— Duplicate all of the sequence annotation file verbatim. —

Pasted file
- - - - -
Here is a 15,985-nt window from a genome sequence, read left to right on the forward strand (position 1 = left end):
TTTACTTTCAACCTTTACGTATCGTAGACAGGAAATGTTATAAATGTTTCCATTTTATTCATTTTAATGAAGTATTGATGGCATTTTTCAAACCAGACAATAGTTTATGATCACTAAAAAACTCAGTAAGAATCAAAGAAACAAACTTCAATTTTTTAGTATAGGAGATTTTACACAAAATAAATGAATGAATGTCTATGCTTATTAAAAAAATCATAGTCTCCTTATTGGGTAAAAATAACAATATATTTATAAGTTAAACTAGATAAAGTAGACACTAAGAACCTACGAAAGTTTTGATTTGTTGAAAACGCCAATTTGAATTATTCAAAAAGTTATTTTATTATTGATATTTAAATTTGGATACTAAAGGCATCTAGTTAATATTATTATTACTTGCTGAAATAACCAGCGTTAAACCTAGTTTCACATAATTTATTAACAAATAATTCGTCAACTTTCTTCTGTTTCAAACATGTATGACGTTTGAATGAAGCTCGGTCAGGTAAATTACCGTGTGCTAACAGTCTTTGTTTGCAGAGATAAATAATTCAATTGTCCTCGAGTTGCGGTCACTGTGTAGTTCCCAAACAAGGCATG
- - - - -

Here is a 15,985-nt window from a genome sequence, read left to right on the forward strand (position 1 = left end):
TTTACTTTCAACCTTTACGTATCGTAGACAGGAAATGTTATAAATGTTTCCATTTTATTCATTTTAATGAAGTATTGATGGCATTTTTCAAACCAGACAATAGTTTATGATCACTAAAAAACTCAGTAAGAATCAAAGAAACAAACTTCAATTTTTTAGTATAGGAGATTTTACACAAAATAAATGAATGAATGTCTATGCTTATTAAAAAAATCATAGTCTCCTTATTGGGTAAAAATAACAATATATTTATAAGTTAAACTAGATAAAGTAGACACTAAGAACCTACGAAAGTTTTGATTTGTTGAAAACGCCAATTTGAATTATTCAAAAAGTTATTTTATTATTGATATTTAAATTTGGATACTAAAGGCATCTAGTTAATATTATTATTACTTGCTGAAATAACCAGCGTTAAACCTAGTTTCACATAATTTATTAACAAATAATTCGTCAACTTTCTTCTGTTTCAAACATGTATGACGTTTGAATGAAGCTCGGTCAGGTAAATTACCGTGTGCTAACAGTCTTTGTTTGCAGAGATAAATAATTCAATTGTCCTCGAGTTGCGGTCACTGTGTAGTTCCCAAACAAGGCATG